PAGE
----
Home > Cisco, Virtualization, VMware > Performance Of 3rd Party Virtual Switches, Namely the Cisco Nexus 1000v…

Performance Of 3rd Party Virtual Switches, Namely the Cisco Nexus 1000v…

One of the things I'm very much looking forward to with the release of Cisco Nexus 1000v virtual switch for ESX is the release of performance figures for the solution.

In my Four Horsemen presentation I highlight with interest the fact that in the physical world today we rely on dedicated, highly-optimized multi-core COTS or ASIC/FPGA-powered appliances to deliver consistent security performance in the multi-Gb/s range. 

These appliances generally deliver a single function (such as firewall, IPS, etc.) at line rate and are relatively easy to benchmark in terms of discrete performance or even when in-line with one another.

When you take the approach of virtualizing and consolidating complex networking and security functions such as virtual switches and virtual (security) appliances on the same host competing for the same compute, memory and scheduling resources as the virtual machines you're trying to protect, it becomes much more difficult to forecast and preduct performance…assuming you can actually get the traffic directed through these virtual bumps in the proper (stateful) order.

Recapping Horsemen #2 (Pestilence,) VMware's recently published performance results (grain of NaCl taken) for ESX 3.5 between two linux virtual machines homed to the same virtual switch/VLAN/portgroup in a host shows throughput peaks of up to 2.5 Gb/s.  Certainly the performance at small packet rates are significantly less but let's pick the 64KB-64KB sampled result shown below for a use case:
Given the performance we see above (internal-to-internal) it will be interesting to see how the retooling/extension of the networking functions to accomodate 3rd party vSwitches, DVS, API's, etc. will affect performance and what overhead these functions impose on the overall system.  Specifically, it will be very interesting to see how VMware's vSwitch performance compares to Cisco's Nexus 1000v vSwitch in terms of "apples to apples" performance such as the test above.*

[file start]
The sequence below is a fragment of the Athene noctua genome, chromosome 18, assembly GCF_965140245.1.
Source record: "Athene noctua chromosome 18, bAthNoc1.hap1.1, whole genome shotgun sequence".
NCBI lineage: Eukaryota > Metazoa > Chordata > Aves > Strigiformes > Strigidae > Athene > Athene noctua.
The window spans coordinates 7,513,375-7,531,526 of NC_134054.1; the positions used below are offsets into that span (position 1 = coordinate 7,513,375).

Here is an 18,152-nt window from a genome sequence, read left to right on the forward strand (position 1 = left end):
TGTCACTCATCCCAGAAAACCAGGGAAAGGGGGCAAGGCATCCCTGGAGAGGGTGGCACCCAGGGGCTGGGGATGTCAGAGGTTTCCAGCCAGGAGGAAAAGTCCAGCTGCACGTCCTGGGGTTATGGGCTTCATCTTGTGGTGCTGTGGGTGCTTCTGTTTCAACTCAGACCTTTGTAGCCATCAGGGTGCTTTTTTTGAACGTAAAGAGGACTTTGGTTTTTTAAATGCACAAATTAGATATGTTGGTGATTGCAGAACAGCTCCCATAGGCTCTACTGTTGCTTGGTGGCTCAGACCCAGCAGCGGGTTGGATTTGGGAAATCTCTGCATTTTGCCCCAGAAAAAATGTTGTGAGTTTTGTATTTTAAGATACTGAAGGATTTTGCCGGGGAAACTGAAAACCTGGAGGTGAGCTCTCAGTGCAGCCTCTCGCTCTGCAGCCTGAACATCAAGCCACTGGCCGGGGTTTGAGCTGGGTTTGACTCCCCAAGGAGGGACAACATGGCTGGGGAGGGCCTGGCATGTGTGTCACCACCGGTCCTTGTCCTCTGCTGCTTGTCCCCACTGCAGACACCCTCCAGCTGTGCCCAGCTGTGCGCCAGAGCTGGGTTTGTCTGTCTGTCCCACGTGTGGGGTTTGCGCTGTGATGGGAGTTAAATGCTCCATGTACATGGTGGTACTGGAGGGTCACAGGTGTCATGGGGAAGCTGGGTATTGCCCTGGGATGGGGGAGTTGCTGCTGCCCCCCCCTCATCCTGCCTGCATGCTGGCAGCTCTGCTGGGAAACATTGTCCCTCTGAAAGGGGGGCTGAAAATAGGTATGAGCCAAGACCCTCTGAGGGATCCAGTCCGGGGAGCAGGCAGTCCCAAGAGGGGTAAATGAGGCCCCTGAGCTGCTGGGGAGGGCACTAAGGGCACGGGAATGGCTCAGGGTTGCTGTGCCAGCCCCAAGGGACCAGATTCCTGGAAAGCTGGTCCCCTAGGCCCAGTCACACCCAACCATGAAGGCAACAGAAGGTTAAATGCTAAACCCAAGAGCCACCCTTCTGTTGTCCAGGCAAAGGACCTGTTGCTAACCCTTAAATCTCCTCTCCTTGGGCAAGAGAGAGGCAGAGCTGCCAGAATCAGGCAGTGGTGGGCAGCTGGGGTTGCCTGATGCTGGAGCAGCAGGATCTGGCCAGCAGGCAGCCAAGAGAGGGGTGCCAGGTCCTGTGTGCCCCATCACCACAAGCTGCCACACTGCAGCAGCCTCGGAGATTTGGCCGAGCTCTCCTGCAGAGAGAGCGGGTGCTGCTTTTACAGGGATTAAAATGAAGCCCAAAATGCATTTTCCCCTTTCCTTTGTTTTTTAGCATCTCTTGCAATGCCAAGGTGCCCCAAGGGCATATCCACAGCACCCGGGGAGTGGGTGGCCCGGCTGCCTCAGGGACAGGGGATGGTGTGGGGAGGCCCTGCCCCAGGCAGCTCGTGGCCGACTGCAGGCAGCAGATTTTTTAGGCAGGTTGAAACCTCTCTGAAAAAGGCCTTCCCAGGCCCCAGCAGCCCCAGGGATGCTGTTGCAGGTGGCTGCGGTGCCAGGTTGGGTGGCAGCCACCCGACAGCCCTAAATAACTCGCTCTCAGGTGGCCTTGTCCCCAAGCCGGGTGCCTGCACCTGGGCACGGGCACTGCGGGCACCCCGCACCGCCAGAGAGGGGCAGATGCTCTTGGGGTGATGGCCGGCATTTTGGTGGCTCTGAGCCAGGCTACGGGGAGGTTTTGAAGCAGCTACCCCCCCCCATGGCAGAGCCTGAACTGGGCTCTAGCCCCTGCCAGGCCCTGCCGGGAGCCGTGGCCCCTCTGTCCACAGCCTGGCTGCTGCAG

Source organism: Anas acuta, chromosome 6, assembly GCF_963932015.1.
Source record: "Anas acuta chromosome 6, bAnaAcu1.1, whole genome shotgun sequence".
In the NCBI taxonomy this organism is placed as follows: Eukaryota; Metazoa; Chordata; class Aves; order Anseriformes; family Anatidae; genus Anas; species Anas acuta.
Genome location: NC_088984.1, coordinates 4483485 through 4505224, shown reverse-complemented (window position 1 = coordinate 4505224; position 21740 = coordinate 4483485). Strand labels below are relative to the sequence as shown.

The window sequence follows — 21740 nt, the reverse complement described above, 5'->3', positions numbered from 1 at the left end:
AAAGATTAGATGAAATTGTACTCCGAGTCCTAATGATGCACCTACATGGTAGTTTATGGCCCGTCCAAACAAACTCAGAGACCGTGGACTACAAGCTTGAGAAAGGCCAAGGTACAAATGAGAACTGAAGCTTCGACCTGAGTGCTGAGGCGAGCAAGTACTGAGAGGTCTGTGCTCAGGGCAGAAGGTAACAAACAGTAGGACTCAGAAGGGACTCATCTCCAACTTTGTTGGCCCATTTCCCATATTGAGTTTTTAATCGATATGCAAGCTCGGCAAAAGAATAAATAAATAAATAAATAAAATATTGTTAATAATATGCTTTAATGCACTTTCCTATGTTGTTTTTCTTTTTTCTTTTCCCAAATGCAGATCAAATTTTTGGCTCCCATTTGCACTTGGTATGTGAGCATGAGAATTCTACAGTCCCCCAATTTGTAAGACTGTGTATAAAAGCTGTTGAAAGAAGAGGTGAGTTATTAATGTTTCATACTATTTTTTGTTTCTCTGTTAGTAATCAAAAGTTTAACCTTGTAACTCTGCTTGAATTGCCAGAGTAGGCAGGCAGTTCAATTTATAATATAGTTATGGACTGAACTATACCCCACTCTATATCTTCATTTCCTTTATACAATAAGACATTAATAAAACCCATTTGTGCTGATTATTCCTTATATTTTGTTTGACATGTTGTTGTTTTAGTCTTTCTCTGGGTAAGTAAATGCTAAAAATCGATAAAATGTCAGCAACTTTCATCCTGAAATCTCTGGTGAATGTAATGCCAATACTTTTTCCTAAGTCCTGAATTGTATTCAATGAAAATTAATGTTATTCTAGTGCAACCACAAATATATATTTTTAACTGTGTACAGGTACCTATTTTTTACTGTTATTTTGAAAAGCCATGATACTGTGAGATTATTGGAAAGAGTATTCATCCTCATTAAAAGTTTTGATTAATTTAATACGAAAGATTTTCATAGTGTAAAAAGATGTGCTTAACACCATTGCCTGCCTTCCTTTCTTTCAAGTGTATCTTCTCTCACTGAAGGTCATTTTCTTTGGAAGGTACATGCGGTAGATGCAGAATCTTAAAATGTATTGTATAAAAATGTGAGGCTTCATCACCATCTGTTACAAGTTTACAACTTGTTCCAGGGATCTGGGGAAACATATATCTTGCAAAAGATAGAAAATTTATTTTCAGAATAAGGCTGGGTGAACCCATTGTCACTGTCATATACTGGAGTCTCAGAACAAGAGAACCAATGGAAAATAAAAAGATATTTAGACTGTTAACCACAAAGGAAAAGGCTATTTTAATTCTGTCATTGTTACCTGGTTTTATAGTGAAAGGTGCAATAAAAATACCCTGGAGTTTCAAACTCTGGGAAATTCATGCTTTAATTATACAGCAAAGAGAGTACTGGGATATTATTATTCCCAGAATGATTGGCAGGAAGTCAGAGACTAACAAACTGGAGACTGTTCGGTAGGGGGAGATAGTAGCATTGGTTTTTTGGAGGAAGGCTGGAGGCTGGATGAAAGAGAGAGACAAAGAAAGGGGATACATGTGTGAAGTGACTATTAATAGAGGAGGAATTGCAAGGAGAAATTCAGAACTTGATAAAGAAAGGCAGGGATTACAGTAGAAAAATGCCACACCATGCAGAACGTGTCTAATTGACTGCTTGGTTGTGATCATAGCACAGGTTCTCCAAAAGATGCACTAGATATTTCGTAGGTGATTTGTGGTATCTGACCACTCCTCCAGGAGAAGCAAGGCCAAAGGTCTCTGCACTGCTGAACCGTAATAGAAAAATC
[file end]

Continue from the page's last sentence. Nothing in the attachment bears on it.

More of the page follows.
It will be even more interesting to see what happens when vNetwork API's (VMsafe) API calls are made in conjunction with vSwitch interaction, especially since the performance processing will include the tax of any third party fast path drivers and accompanying filters.  I wonder if specific benchmarking test standards will be designed for such comparison?

Remember, both VMware's and Cisco's switching "modules" are software — even if they're running in the vKernel, so capacity, scale and performance are a function of arbitrated access to hardware via the hypervisor and any hardware-assist present in the underlying CPU.

What about it, Omar?  You have any preliminary figures (comparable to those above) that you can share with us on the 1000v that give us a hint as to performance?


* Further, if we measure performance that benchmarks traffic including
physical NICs, it will be interesting to see what happens when we load
a machine up with multiple 10Gb/s Ethernet NICs at production loads
trafficked by the vSwitches.

Categories: Cisco, Virtualization, VMware Tags:
  1. October 21st, 2008 at 21:19 | #1

    These are some good points to bring up and I think it will see how these different approaches pan out. As always, I think you will see different options with different trade-offs, which is one of the reasons we created VN-link with both a hardware and software based option.
    Unfortunately, right now, I don't have anything to share. We will, however, be starting some formal testing shortly and I promise I'll share as soon as we have something to publish to give folks an idea of what to expect. As we get closer to actual shipping, we'll have some more formal docs that will give customers some guidance on performance and impact on the server.
    Omar Sultan
    Cisco Systems

  2. October 22nd, 2008 at 05:58 | #2

    Thanks, Omar…and you perfectly setup the follow-on post for me regarding the hardware version of the offering with the initiator, but I was hoping you'd have some #'s for the software version for us 😉
    I buy the trade-off scenario you mention. Depending upon performance/latency, I'd see where some might — assuming there's a big delta in performance between the hardware and software versions — go with one versus the other.
    It all depends on what those #'s look like, eh?
    It will be interesting to see how/if you either integrate the equivalent of "cut through" in the initiatiator so that intra-VM traffic doesn't have to ping-pong out of the VM, out the physical NIC, to the switch and back again…
    Looking forward to those performance #'s for both.
    (P.S. Hope your vacation was good…)

  1. No trackbacks yet.